The Lindisfarne partnership
Our Mission is
To create a community of love with God at the centre
That reaches out to the world.
We will seek to do this by;
· Building a strong foundation of spirituality, prayer and celebration
· Being welcoming and life-giving
· Helping each other to fulfil our unique potential
· Enthusing our young people and nurturing their relationship to God
· Sharing our gifts with all faiths
· Responding to the changes in society and reaching out to those in need
· Sharing the peace and joy we experience and encouraging
everyone’s personal relationship with Jesus
Please find attached the collated response to Synod 2022-23 from the seven active parishes within the Lindisfarne Partnership.
The process was promoted in different ways in different parishes including group meetings, zoom meetings, telephone discussions and a whole-parish presentation during Sunday Mass. Participants were invited to reflect on where we are as Church and also to discern where the Holy Spirit is leading us and what the post-pandemic Church might look like. Group and individual reflections were invited to be submitted either in writing or via the on-line consultation route. The numbers engaging in the process varied from parish to parish with the highest level observed in St Paul’s, the largest Partnership parish.
The process was launched during a particularly active phase of the pandemic and with a relatively short and challenging timescale provided at Parish and Partnership levels. Face to face meetings were not always possible but despite this, the response was surprising in terms of the number of issues and concerns raised and the level of participation achieved. Responses were articulate and well-argued, diverse, often very personal, sometimes critical and there was clear evidence of spiritual underpinning to many of the reflections. With the obvious exception of group meetings, there was probably less listening to others undertaken and more discernment at an individual and personal level. This is very evident in the written submissions received.
Responses from all sources were collated into a single document which was discussed at a Partnership Meeting held on 15th February at Alnwick. Observations were divided into three broad categories; Positives, Concerns and Aspirations. There is an element of subjectivity in categorising observations in this way but a broad consensus that the process used had been valid was achieved within the 15th February Meeting. The number of positive observations was surprisingly large and gave great confidence that the Church is spiritually hungry and keen to come together again as vibrant, post-pandemic, faith communities. Unsurprisingly, the number of concerns raised was significantly larger although many of those were seeking positive outcomes to current issues at some future date. Most aspirations were seeking longer-term Church-wide change.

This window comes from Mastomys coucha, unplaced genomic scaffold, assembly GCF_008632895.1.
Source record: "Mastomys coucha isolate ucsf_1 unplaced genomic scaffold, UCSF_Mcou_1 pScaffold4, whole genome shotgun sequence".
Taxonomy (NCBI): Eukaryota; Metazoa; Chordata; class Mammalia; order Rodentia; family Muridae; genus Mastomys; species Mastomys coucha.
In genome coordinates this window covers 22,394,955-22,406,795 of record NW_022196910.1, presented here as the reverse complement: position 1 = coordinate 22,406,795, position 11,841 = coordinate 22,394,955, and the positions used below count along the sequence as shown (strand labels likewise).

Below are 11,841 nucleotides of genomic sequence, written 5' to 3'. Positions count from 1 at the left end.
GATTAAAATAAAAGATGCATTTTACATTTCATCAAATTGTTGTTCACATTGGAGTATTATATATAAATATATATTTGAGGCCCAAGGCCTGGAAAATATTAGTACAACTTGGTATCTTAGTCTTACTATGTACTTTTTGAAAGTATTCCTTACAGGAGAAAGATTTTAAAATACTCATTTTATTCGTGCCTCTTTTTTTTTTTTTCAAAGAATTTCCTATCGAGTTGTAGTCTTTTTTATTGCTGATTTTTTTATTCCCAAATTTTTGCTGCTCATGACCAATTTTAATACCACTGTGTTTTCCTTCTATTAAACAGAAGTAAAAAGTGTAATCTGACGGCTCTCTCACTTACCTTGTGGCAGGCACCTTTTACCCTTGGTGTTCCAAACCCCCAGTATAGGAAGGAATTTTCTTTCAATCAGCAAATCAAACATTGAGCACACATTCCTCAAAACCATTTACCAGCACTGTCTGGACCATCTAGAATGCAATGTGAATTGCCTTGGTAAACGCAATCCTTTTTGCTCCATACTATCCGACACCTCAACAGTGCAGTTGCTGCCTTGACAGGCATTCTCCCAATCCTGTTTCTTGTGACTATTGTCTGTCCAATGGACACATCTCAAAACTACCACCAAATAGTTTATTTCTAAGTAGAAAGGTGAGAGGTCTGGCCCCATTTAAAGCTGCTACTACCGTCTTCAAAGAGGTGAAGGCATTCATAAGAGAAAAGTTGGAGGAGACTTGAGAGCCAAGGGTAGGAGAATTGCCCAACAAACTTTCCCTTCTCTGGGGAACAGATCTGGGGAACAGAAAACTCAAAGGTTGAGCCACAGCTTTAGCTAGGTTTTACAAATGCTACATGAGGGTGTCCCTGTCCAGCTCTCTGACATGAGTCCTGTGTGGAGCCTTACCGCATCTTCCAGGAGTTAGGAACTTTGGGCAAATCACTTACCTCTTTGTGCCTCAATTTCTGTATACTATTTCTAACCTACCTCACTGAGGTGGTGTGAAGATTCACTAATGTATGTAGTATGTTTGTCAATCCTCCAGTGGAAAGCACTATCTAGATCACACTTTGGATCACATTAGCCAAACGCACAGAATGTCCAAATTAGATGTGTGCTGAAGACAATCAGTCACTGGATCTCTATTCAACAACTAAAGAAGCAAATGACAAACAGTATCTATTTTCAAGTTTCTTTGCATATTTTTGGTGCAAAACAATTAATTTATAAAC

The main positives not covered elsewhere were:
There is great commitment to our faith amongst the Laity. The Church survived the pandemic and the challenges made us more united. Churches are open again for prayer and services but we need to get back to where we were. Our churches are viewed as welcoming and supportive and we continue to work with other denominations to help those who are less fortunate. The use of new technologies such as streaming of services during the pandemic has shown us what is possible. It can hopefully be adapted in the future to reach out to help the sick, the housebound, the elderly, the lonely and those who feel isolated. The invitation to the Laity to participate in Synod is greatly welcomed and presents an opportunity for positive change. It recognises that the Holy Spirit works through all of us not just the Clergy.
The main concerns not covered elsewhere were:
Provide stability of spiritual leadership in Parishes. Too many parishes have seen frequent and regular changes leading to a loss of continuity. The shortage of priests currently and the Diocesan emphasis on short-term solutions such as mergers and closure of parishes is a major concern. We need to protect our existing clergy and to reduce their workload to enable them to carry out their pastoral role in the best possible way.
We also need to address the historical legacy issues from abuse carried out by members of the Clergy.
The increasing age of our congregations and worries about who will replace us is a great concern. We need to make our services feel safer and more comfortable to encourage the return of long-term absentees.